FIG. 4 illustrates a modified charging arrangement which may be substituted for the charging arrangement of FIG. 2. Like the charging arrangement of FIG. 2, the arrangement shown in FIG. 4 comprises a charging electrode 116 and a closely spaced induction electrode 118, disposed along the flight of the pellets 26. A charging voltage is applied between the electrodes 116 and 118. The pellets 26 actually touch the charging electrode 116 but move past the induction electrode 118 in spaced relation thereto. Preferably, the charging electrode 116 takes the form of a sleeve having a bore 120 therein, adapted to be engaged by the pellets 26. The induction electrode 118 is formed with a larger bore 122 which is spaced outwardly from the pellets. As before, the charging electrode 116 has an enlarged entrance housing or shield 123.

The charging arrangement of FIG. 4 differs from that of FIG. 2 in that the charging electrode 116 is formed with at least one finger 124 which extends along the flight of the pellets 26 from the main body of the charging electrode. A slot or notch 126 is formed in the induction electrode 118 to accommodate the finger 124. The slot 126 is larger than the finger 124 to maintain the required spacing between the electrodes 116 and 118.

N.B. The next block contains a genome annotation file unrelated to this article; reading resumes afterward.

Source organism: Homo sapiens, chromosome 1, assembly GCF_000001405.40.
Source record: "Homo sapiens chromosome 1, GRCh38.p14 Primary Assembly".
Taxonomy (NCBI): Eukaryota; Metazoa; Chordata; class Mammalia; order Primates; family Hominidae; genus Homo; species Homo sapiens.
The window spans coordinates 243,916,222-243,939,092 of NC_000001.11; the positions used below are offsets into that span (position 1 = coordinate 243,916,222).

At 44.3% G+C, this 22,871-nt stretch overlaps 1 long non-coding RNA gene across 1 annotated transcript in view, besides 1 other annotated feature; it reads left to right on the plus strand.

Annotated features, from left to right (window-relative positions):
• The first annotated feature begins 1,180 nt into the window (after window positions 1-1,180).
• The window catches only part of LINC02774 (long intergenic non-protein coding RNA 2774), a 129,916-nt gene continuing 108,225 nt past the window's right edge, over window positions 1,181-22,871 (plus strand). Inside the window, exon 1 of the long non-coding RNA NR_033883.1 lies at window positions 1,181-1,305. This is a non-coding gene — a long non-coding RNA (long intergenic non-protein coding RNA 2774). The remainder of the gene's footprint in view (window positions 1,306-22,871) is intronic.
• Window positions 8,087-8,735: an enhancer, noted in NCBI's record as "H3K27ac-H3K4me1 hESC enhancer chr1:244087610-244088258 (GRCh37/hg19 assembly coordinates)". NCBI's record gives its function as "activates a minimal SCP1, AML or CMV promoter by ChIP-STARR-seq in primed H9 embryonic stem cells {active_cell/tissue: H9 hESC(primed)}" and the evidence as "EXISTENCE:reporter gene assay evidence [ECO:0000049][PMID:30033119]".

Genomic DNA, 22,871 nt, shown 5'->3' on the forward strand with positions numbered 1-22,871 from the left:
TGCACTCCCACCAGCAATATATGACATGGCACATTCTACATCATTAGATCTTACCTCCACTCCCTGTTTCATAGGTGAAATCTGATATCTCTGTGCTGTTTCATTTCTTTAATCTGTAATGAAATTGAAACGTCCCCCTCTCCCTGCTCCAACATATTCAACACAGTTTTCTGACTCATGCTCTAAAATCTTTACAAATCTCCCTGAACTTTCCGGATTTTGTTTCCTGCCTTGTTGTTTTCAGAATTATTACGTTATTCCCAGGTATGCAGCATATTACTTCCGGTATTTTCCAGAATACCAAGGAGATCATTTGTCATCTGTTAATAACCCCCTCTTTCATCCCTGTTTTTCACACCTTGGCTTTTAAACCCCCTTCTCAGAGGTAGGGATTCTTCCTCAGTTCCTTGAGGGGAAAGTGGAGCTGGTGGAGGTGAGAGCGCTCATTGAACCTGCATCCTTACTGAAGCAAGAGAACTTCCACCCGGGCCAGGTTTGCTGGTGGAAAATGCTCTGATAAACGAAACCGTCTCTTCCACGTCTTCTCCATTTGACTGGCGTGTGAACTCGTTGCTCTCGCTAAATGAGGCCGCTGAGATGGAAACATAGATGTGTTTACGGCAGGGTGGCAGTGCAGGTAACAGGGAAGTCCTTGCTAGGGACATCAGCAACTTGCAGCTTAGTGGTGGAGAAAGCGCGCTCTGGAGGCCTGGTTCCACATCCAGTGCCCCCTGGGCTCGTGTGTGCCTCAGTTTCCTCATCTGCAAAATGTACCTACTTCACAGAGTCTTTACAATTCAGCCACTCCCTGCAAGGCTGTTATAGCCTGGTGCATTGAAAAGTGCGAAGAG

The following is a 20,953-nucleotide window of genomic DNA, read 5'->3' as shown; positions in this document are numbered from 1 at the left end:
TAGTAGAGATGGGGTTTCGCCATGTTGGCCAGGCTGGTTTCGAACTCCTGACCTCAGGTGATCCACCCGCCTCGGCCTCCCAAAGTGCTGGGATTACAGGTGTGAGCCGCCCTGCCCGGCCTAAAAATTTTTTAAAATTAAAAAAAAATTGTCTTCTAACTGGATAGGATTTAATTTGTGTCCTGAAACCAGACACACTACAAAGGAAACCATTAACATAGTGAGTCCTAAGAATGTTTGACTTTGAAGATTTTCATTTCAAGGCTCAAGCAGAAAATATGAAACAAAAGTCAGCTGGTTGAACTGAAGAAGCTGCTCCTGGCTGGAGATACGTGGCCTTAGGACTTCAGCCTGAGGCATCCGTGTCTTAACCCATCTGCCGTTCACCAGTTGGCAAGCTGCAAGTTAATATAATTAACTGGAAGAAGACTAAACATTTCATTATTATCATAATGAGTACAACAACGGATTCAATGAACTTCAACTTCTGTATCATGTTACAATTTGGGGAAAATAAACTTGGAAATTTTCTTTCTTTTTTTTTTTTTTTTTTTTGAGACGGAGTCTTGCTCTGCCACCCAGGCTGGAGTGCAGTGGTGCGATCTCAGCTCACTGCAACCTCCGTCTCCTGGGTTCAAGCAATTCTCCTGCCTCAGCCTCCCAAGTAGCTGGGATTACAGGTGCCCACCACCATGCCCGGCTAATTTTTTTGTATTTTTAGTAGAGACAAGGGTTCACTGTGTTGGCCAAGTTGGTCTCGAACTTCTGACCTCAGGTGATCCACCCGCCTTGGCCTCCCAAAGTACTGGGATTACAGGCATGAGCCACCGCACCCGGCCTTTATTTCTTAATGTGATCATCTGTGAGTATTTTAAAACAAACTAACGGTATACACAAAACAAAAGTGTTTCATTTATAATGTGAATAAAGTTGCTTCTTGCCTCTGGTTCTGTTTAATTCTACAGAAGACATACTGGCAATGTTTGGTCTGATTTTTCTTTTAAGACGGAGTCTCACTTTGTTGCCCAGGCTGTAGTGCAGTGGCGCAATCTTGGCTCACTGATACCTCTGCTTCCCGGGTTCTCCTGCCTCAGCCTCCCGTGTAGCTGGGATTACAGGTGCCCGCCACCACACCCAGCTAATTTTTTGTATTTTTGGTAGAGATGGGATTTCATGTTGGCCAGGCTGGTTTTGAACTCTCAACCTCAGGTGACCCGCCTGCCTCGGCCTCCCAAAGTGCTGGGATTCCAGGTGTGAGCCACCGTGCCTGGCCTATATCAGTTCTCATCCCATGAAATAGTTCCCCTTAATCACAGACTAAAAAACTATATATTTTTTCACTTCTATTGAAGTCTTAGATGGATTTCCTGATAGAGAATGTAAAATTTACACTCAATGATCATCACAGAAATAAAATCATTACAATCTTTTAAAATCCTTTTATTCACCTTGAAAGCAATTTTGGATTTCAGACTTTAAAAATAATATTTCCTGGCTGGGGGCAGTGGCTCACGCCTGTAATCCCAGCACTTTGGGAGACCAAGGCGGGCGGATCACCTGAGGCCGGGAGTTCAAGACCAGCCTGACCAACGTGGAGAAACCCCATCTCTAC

The finger 124 has the advantage of maintaining contact with each pellet 26 for a longer period of time, until the pellet 26 is entirely within the induction electrode 118. The electric field produced by the induction electrode 118 binds the charge on the pellet 26 so that there is no substantial sparking when the pellet breaks contact with the finger 124.

FIG. 6 illustrates another charging arrangement in which the charging electrode takes the form of a pulley or sheave 132 which engages and supports the pellets 26. The charging arrangement of FIG. 6 may be employed on one of the grounded supports or on the high voltage electrode, simply by reversing the polarities of the induction voltages, or by reversing the direction of movement of the pellets. Thus, the pulley 132 may be mounted on one of the grounded supports or on the high voltage electrode. For clarity of description it will be assumed that the pulley 132 is to be substituted for the pulley 52 shown in FIG. 1.